Its design and price tag are polarizing Apple fans and detractors alike, but one thing is for sure: The new Mac Pro is selling strong. After going on sale Thursday with a ship date of December 30, the cylindrical desktop powerhouse is already delayed until February.
"Demand for the all-new Mac Pro is great, and it will take time before supply catches up with demand," an Apple spokesperson told Forbes. The Mac Pro is made in the US -- manufactured and assembled in Austin, Texas -- and Apple's terse response does little to indicate whether or not the decision to stay stateside is playing into the early shortages, or whether a conservative production volume is at fault.
Still, Apple product shortages post-launch are nothing new. Even with robust supply chains spanning Asia, each new iPhone rollout is met with crushing demand that keeps availability of the top-end models -- the iPhone 5S this fall, for instance -- scarce for up to months after release.
When it comes to desktops, Apple has run into similar issues. The release of the new iMac in late 2012 was met with supply shortages for weeks on end, leading CEO Tim Cook to make a rare admission of fault. "But if we could run it over, frankly, we would have announced the iMac after the turn of the year, because we felt our customers had to wait too long for that specific product," he told analysts on a conference call after the company's second-quarter earnings release.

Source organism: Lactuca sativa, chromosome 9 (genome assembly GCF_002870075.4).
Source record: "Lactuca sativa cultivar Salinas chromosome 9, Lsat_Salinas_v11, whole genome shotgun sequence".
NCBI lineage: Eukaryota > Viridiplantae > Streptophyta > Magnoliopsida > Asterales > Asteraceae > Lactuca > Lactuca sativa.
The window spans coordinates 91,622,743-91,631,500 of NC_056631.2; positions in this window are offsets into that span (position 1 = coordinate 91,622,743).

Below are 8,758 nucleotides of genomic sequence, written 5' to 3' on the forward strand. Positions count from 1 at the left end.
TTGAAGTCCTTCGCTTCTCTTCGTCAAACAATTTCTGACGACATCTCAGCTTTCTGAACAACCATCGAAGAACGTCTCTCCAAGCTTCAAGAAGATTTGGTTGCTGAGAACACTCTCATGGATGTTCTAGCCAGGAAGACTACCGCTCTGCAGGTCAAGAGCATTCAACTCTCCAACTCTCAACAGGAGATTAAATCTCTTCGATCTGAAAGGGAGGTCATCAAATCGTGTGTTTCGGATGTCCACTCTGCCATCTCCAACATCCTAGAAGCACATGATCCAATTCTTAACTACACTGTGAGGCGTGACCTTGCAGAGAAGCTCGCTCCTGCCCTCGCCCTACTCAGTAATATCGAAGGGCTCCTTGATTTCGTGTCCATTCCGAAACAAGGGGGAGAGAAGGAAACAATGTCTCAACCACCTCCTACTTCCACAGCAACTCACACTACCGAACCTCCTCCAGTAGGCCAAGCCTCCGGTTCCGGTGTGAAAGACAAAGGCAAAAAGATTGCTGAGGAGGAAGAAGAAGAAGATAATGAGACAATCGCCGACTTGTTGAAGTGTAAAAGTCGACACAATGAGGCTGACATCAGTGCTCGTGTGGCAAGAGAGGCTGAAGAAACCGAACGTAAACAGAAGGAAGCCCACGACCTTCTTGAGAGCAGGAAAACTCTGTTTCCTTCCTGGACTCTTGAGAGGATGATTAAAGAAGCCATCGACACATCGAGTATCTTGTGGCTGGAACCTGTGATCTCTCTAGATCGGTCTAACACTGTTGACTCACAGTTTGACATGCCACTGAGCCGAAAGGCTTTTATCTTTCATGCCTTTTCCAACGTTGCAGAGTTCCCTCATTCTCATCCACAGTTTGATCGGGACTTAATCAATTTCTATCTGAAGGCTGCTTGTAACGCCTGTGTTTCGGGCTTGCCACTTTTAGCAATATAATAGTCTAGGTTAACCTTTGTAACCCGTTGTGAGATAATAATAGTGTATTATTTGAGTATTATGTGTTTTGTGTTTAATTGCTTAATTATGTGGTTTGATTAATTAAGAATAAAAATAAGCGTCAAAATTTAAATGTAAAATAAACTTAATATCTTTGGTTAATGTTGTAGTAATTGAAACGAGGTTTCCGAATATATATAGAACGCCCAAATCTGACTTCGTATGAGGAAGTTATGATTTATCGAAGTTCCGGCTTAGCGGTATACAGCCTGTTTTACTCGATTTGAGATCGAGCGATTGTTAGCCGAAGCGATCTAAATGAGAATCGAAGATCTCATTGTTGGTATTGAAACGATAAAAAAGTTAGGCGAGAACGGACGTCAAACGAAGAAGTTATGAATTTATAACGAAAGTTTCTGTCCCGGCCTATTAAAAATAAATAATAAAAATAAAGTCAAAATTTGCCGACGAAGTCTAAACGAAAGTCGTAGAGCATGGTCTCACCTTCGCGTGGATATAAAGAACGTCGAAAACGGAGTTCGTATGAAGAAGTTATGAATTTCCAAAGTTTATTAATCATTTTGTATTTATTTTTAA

It sounds like despite potentially having some knowledge of the shortage beforehand, Cook couldn't let Apple fall behind on the confident claims it made back in October that the US-made Mac Pro would be available by year's end.
Shortages aside, the Mac Pro is on its way to being one of the most divisive Apple products to date, with comparisons to trash cans and space ships running high on both sides of the fence. Here at CNET, readers are equally divided. A recent poll indicates that 53 percent of respondents feel that the Mac Pro is too expensive, while 32 percent think the price may be appropriate depending on what you need it for. Only 14 percent think it's priced correctly.
That's par for the course with Apple, as it's not easy convincing even the most devout fans that a computer that can be dialed up to $9,600 is not an extravagant purchase.